All the courses in the master's were very practical or vocational, like for example courses on employment law and business administration. In fact, my thesis was on employment law in the retail sector. I enjoyed everything about the master's and I got a very high final grade.
After that, I decided that I didn't want to do a PHD, I wanted to start my career and use what I'd learnt in the real world.
Interviewer: Excellent, and what about at school?
Candidate: I studied at Skipton Secondary School in Yorkshire. I passed all my A-levels with high grades. In addition, I did a lot of extracurricular activities like being secretary of the drama club, a very rewarding and enjoyable experience.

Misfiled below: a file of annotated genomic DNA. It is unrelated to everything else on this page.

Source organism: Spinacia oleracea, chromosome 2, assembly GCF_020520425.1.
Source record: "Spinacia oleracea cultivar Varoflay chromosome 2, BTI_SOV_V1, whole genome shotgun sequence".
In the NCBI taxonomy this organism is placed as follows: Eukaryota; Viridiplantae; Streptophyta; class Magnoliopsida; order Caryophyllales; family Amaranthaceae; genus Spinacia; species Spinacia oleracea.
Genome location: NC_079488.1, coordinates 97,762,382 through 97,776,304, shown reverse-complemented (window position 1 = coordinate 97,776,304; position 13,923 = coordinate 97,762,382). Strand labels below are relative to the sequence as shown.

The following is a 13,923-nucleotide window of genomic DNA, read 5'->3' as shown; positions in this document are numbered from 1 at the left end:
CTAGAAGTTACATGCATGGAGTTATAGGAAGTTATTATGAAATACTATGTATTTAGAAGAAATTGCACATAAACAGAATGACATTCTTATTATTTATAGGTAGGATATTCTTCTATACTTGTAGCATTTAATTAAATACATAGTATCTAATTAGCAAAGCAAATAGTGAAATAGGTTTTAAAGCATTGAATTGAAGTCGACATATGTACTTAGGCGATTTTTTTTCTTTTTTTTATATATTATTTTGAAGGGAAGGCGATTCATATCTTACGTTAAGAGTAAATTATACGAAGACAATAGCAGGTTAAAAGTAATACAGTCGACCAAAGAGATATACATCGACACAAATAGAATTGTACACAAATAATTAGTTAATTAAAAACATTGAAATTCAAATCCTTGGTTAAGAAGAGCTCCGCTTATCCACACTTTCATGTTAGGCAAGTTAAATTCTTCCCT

Interviewer: Now…. would you please tell me about your educational background?
Candidate: Well… after leaving senior high school in 2000, I continued my study at the University of Birmingham. I was admitted in the economics faculty, majoring in management.
Interviewer: I see. And when did you graduate from?
Candidate: I graduated from University in May 2005. So actually I’m a fresh graduate. To complete my final task, I did a research in Pertamina Oil Company and then wrote a thesis entitled “The management of human resources to promote work productivity”. Based on my grade point average I was chosen as one of the best students from economics faculty.
Interviewer: It sounds convincing.
Candidate: Thank you. Besides attending classes in the university, I also took some courses like English, French and computer. I am sure that my skills on those languages and computer will surely support my work later in your company.
Interviewer: Yes, I hope so.
It was conversation classes.